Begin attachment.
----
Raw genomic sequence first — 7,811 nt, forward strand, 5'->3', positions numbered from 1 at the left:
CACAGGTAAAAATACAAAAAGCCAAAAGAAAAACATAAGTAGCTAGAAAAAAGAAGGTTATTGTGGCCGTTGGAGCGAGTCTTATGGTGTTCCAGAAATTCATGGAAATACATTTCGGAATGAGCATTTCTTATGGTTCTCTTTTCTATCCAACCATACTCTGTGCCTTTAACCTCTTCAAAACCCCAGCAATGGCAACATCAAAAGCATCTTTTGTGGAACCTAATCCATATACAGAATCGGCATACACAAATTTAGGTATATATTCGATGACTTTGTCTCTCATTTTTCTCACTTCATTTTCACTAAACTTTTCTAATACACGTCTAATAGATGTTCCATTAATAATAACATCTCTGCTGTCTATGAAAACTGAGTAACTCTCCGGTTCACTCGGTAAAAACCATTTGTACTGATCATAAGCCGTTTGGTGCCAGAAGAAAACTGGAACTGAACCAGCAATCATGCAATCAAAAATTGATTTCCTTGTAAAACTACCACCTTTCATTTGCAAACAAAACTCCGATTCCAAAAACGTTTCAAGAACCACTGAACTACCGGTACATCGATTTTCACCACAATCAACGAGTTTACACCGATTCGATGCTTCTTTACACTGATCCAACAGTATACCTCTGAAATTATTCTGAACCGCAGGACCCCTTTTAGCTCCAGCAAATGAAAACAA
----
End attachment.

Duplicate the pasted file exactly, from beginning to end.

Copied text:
Raw genomic sequence first — 7,811 nt, forward strand, 5'->3', positions numbered from 1 at the left:
CACAGGTAAAAATACAAAAAGCCAAAAGAAAAACATAAGTAGCTAGAAAAAAGAAGGTTATTGTGGCCGTTGGAGCGAGTCTTATGGTGTTCCAGAAATTCATGGAAATACATTTCGGAATGAGCATTTCTTATGGTTCTCTTTTCTATCCAACCATACTCTGTGCCTTTAACCTCTTCAAAACCCCAGCAATGGCAACATCAAAAGCATCTTTTGTGGAACCTAATCCATATACAGAATCGGCATACACAAATTTAGGTATATATTCGATGACTTTGTCTCTCATTTTTCTCACTTCATTTTCACTAAACTTTTCTAATACACGTCTAATAGATGTTCCATTAATAATAACATCTCTGCTGTCTATGAAAACTGAGTAACTCTCCGGTTCACTCGGTAAAAACCATTTGTACTGATCATAAGCCGTTTGGTGCCAGAAGAAAACTGGAACTGAACCAGCAATCATGCAATCAAAAATTGATTTCCTTGTAAAACTACCACCTTTCATTTGCAAACAAAACTCCGATTCCAAAAACGTTTCAAGAACCACTGAACTACCGGTACATCGATTTTCACCACAATCAACGAGTTTACACCGATTCGATGCTTCTTTACACTGATCCAACAGTATACCTCTGAAATTATTCTGAACCGCAGGACCCCTTTTAGCTCCAGCAAATGAAAACAA